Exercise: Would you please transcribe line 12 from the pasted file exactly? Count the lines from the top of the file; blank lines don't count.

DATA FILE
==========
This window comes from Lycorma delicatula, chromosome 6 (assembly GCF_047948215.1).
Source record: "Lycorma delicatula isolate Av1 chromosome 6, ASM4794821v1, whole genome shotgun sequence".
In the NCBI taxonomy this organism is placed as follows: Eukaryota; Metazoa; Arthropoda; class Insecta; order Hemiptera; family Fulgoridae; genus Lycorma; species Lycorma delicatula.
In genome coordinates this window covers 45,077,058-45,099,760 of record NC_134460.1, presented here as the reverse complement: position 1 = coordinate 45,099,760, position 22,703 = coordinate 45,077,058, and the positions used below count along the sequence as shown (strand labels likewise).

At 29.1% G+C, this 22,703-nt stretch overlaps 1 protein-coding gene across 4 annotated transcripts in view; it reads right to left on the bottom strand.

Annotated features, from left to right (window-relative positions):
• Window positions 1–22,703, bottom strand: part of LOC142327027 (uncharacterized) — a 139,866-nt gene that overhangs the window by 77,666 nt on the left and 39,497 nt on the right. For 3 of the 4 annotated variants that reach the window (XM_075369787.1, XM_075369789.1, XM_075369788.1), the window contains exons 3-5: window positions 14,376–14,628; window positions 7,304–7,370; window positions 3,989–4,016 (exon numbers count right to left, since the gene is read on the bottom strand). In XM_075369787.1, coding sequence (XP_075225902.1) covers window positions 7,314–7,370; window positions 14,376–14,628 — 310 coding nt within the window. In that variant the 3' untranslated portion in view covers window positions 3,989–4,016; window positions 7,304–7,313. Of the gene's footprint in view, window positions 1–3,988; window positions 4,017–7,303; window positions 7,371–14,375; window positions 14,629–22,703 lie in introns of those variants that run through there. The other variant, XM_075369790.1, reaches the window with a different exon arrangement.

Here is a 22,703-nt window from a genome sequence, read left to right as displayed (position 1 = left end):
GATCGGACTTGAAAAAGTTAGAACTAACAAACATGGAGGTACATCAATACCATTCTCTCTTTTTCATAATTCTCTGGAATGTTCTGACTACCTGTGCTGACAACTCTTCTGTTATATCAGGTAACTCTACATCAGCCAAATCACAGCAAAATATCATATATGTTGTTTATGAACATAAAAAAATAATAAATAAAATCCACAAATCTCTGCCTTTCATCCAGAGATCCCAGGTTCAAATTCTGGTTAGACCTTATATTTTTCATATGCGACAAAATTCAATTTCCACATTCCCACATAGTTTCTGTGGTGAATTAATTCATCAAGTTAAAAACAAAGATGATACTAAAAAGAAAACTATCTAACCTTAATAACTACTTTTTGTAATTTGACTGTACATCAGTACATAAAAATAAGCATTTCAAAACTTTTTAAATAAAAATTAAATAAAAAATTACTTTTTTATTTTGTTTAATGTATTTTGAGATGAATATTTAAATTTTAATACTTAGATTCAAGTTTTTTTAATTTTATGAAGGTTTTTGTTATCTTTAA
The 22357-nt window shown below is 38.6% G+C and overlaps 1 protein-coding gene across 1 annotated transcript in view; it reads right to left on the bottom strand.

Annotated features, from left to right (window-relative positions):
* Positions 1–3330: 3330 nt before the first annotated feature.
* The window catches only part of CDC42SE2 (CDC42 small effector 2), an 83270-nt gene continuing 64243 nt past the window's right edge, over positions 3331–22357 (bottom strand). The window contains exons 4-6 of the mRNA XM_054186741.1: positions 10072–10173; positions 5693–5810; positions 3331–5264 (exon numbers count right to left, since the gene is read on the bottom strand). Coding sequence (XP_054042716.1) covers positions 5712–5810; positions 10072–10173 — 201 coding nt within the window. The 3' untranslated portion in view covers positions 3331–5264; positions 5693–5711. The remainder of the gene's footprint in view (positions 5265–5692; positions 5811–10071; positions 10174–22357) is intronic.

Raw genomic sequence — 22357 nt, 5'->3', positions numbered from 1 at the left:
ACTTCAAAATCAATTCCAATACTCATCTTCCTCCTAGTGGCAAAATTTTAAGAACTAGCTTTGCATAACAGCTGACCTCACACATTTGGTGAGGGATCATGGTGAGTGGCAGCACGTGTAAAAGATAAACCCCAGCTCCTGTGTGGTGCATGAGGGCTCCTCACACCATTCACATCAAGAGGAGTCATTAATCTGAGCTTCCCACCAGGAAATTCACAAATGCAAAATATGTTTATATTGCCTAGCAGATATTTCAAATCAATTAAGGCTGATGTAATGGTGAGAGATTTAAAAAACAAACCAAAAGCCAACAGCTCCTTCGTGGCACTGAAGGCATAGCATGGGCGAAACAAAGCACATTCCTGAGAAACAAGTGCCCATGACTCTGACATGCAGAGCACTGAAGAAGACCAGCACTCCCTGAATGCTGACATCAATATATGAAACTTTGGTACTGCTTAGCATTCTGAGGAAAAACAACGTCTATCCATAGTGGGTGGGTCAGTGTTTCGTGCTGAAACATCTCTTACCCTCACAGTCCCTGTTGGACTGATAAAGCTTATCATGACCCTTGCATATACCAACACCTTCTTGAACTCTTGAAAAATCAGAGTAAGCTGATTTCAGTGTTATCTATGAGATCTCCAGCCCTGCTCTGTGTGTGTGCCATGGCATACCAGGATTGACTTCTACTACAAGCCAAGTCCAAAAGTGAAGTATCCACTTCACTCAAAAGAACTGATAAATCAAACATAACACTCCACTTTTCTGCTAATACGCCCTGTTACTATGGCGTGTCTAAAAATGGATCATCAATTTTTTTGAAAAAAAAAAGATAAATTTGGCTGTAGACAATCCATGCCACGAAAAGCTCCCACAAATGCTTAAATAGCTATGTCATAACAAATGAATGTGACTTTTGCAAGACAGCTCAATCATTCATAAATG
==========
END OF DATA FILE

* Positions 1–3330: 3330 nt before the first annotated feature.